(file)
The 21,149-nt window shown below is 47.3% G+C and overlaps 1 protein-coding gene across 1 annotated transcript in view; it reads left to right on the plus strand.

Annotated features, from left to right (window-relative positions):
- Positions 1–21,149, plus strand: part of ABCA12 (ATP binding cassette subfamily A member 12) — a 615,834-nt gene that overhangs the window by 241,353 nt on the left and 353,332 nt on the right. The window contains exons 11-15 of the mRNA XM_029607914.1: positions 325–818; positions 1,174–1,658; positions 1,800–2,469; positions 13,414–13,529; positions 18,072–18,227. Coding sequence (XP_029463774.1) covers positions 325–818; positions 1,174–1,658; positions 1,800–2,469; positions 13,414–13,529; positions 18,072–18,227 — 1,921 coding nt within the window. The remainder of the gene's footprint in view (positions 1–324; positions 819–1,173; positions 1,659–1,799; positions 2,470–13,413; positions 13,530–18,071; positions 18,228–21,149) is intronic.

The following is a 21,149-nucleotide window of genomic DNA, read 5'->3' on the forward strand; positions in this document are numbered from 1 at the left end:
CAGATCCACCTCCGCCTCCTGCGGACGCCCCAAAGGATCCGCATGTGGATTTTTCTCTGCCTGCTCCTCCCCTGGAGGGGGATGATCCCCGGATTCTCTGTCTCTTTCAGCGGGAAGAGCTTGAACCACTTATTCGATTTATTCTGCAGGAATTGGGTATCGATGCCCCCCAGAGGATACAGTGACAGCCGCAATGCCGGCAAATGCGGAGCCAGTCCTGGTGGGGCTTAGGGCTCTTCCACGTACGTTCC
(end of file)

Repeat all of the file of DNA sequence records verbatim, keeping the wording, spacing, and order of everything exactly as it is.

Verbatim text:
The 21,149-nt window shown below is 47.3% G+C and overlaps 1 protein-coding gene across 1 annotated transcript in view; it reads left to right on the plus strand.

Annotated features, from left to right (window-relative positions):
- Positions 1–21,149, plus strand: part of ABCA12 (ATP binding cassette subfamily A member 12) — a 615,834-nt gene that overhangs the window by 241,353 nt on the left and 353,332 nt on the right. The window contains exons 11-15 of the mRNA XM_029607914.1: positions 325–818; positions 1,174–1,658; positions 1,800–2,469; positions 13,414–13,529; positions 18,072–18,227. Coding sequence (XP_029463774.1) covers positions 325–818; positions 1,174–1,658; positions 1,800–2,469; positions 13,414–13,529; positions 18,072–18,227 — 1,921 coding nt within the window. The remainder of the gene's footprint in view (positions 1–324; positions 819–1,173; positions 1,659–1,799; positions 2,470–13,413; positions 13,530–18,071; positions 18,228–21,149) is intronic.

The following is a 21,149-nucleotide window of genomic DNA, read 5'->3' on the forward strand; positions in this document are numbered from 1 at the left end:
CAGATCCACCTCCGCCTCCTGCGGACGCCCCAAAGGATCCGCATGTGGATTTTTCTCTGCCTGCTCCTCCCCTGGAGGGGGATGATCCCCGGATTCTCTGTCTCTTTCAGCGGGAAGAGCTTGAACCACTTATTCGATTTATTCTGCAGGAATTGGGTATCGATGCCCCCCAGAGGATACAGTGACAGCCGCAATGCCGGCAAATGCGGAGCCAGTCCTGGTGGGGCTTAGGGCTCTTCCACGTACGTTCC